McGeorge School of Law No. 7 in the nation for dispute resolution categories

Law student Sarah Bridge ’26 competes in the Ben Franz First-Year Mock Trial Competition in 2023.

Law student Sarah Bridge ’26 competes in the Ben Franz First-Year Mock Trial Competition in 2023.

The Trial Advocacy and Dispute Resolution programs at the University of the Pacific McGeorge School of Law are once again ranked among the top programs in the country, according to a study released today by U.S. News & World Report.

McGeorge School of Law ranks No. 20 in the nation for trial advocacy and No. 21 for dispute resolution. In an average of law schools’ scores for the trial advocacy and dispute resolution categories, McGeorge is tied for No. 7 nationwide with Georgetown University Law Center.

“I’ve met so many great people that have found their voice in the courtroom and their passion for trial through McGeorge School of Law’s Trial Advocacy program,” said third-year law student Vanessa Trujillo ’24. “I am really honored to be a part of the mock trial team. The faculty and alumni coaches have been amazing to learn from.”

Dispute Resolution educates law students in skills related to client counseling, negotiation and mediation. McGeorge School of Law finished No. 7 in the nation in the American Bar Association Competitions Championship for the 2022-23 academic year. This ranking is based on law schools’ performance in all American Bar Association-sanctioned competitions. 

“These rankings demonstrate the exceptional caliber of students who are drawn to McGeorge and flourish in our outstanding programs as well as underscore the faculty's unwavering commitment to excellence in these areas,” said Michael Hunter Schwartz, dean of McGeorge School of Law.

McGeorge School of Law houses the Eglet Center for Trial Advocacy and Dispute Resolution, which was renamed in 2021 after a historic $25 million gift from alumnus Robert T. Eglet ’88 and his law partner and wife, Tracy A. Eglet. McGeorge is distinctly able to attract top faculty for these programs by virtue of its faculty chairs in trial advocacy and alternative dispute resolution and its professorship in advocacy. 

“We are delighted to learn that our peers continue to recognize the Eglet Center for Advocacy and Dispute Resolution as a national leader,” said Professor Michael Colatrella, the inaugural Tracy A. Eglet Chair in Alternative Dispute Resolution. “With the recent transformative gift by Robert and Tracy Eglet, McGeorge is poised to do even more to advance advocacy and dispute resolution teaching, practice and scholarship on a national level.”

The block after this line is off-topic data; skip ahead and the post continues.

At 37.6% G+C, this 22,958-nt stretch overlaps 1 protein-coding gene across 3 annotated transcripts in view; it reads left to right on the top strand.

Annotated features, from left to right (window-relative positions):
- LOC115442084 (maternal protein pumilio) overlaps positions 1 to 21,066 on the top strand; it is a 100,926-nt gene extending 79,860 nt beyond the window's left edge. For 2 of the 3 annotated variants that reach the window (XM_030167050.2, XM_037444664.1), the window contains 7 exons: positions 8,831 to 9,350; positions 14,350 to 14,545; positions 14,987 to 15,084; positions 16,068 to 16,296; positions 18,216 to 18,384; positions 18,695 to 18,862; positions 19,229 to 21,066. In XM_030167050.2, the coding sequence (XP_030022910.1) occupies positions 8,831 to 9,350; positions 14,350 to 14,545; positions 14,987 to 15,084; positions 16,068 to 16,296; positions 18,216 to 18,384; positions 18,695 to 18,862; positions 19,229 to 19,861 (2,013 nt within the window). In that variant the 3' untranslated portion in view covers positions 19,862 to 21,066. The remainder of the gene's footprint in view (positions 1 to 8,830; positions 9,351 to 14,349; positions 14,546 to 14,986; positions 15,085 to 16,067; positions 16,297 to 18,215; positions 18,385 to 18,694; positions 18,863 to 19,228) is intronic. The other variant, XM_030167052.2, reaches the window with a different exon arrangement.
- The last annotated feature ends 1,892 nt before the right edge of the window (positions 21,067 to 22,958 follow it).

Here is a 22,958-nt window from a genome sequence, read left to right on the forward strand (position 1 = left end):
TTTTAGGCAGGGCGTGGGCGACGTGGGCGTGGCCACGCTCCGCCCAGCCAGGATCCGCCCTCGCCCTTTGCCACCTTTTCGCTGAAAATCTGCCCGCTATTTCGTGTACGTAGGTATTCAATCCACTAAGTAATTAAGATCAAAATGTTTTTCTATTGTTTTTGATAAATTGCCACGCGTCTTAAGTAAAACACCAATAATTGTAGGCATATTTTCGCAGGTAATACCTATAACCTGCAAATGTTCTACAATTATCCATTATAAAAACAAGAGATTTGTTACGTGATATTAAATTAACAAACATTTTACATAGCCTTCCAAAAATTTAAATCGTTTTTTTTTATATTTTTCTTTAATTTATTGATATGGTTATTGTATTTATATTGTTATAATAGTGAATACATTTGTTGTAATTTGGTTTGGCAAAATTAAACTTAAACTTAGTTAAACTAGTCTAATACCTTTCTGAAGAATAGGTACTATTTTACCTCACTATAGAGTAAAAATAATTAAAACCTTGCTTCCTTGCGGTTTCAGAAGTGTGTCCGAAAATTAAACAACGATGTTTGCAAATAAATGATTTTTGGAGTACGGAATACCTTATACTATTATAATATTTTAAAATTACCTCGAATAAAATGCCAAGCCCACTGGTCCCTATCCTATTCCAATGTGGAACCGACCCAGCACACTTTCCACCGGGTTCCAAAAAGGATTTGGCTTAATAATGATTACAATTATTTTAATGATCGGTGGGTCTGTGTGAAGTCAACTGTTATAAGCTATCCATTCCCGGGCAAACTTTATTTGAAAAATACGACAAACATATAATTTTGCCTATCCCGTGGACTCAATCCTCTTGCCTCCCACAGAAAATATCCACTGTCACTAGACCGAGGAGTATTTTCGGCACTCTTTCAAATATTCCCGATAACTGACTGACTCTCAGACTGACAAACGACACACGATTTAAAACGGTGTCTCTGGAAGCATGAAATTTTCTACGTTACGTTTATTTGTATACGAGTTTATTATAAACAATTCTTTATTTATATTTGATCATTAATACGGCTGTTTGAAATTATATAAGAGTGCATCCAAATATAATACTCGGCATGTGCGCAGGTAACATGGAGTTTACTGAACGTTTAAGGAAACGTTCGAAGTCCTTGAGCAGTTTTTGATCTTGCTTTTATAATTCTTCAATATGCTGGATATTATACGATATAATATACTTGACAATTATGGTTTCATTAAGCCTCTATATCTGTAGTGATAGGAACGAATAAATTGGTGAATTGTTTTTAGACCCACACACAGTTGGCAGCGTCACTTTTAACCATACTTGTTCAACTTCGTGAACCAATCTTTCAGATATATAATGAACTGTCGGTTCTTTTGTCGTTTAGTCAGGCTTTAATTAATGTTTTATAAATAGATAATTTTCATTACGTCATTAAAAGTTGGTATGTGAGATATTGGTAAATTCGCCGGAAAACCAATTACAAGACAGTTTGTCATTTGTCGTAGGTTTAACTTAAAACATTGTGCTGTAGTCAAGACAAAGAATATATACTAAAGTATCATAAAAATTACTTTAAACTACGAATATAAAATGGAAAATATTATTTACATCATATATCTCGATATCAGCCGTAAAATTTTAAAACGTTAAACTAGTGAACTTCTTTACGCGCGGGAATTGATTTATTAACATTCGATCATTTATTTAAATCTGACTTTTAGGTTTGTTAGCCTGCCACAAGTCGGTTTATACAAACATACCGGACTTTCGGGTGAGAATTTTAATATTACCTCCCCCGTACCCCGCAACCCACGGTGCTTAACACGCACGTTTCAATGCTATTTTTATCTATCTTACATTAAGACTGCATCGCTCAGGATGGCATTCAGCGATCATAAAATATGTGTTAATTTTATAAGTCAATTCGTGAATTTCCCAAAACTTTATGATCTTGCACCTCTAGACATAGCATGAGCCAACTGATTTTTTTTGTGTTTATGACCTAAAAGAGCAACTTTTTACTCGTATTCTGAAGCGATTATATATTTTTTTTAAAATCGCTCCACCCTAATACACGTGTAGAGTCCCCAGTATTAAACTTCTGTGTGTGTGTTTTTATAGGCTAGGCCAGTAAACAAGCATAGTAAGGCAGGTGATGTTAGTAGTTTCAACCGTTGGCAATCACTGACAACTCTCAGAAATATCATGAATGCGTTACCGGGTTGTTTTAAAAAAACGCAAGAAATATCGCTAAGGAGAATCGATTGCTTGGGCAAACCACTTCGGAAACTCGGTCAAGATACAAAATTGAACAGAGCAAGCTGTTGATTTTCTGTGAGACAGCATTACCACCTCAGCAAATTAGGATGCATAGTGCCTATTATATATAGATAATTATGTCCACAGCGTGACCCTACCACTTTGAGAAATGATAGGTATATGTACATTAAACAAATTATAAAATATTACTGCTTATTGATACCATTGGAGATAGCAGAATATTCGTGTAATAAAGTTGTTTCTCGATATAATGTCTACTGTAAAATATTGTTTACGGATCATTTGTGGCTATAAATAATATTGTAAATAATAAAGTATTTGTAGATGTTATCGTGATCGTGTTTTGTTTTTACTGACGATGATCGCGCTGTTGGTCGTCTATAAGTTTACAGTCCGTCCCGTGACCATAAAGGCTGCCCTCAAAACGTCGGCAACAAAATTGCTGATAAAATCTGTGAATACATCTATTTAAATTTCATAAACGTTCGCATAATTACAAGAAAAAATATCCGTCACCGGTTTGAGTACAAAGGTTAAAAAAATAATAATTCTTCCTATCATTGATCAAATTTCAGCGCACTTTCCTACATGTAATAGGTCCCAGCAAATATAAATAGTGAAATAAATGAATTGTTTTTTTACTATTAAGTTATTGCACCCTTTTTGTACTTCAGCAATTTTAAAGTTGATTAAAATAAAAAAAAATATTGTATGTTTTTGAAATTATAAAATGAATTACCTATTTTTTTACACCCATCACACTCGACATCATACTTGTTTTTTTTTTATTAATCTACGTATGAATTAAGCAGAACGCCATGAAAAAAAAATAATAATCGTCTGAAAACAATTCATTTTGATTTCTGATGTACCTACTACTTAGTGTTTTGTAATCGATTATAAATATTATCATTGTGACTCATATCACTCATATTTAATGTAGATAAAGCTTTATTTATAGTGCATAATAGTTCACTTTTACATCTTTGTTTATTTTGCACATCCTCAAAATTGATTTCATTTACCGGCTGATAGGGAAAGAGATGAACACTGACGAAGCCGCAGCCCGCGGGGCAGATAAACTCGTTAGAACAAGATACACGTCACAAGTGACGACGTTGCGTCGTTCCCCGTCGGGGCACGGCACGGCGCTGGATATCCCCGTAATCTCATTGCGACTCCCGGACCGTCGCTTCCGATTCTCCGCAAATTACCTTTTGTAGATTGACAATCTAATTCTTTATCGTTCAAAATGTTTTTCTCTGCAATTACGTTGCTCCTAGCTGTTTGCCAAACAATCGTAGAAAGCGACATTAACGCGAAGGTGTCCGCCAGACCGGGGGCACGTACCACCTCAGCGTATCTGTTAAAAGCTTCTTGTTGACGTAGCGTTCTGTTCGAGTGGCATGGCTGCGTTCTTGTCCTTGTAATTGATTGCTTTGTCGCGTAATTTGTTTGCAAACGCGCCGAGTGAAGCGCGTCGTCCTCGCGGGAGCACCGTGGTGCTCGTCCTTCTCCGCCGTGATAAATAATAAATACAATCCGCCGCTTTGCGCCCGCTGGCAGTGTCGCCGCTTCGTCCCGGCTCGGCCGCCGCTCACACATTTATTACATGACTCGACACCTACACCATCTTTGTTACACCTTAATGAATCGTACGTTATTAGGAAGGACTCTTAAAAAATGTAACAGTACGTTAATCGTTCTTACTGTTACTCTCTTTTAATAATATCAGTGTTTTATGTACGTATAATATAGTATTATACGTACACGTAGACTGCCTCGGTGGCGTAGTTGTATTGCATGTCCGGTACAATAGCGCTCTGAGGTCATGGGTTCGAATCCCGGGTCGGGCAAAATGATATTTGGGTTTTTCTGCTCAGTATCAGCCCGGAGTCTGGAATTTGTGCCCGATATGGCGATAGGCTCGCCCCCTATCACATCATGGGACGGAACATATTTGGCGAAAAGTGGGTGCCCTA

The school also received national recognition for international law (No. 33), legal writing (No. 40), part-time law programs (No. 38) and part-time law program in California (No. 4). 

While U.S. News does not rank law schools’ moot court programs, McGeorge’s program also has enjoyed extraordinary success during the 2023-24 school year. McGeorge’s moot court program was ranked as the No. 10 program in the nation this fall. 

At the American Bar Association’s National Appellate Advocacy Competition in Philadelphia, McGeorge teams tied for third and 15th place.

Third-year law students Ava Sutton ’24 and Morgan Graber ’24 earned the No. 2 Best Brief in the competition out of 178 briefs submitted. Sutton was also named as one of the top 5 oralists out of 202 competitors hailing from 101 law schools across the country.

The McGeorge teams comprised two of the four teams selected to advance to the national round of the competition after winning the final rounds of the regional competition in San Francisco. 

McGeorge is led by professors who have attained national and international renown in their fields, including retired U.S. Supreme Court Associate Justice Anthony M. Kennedy, the law school's longest serving faculty member who taught from 1965 to 2019. 

McGeorge also houses law clinics that provide students experiential learning opportunities to support community members in bankruptcy, elder and health law, homeless advocacy, immigration, legislative and public policy and prisoner civil rights

U.S. News & World Report's rankings evaluate 198 law schools fully accredited by the American Bar Association. The rankings are based on a weighted average of the 12 measures of quality including the law school’s acceptance rate, bar passage rate and employment after graduation. The full methodology be found here.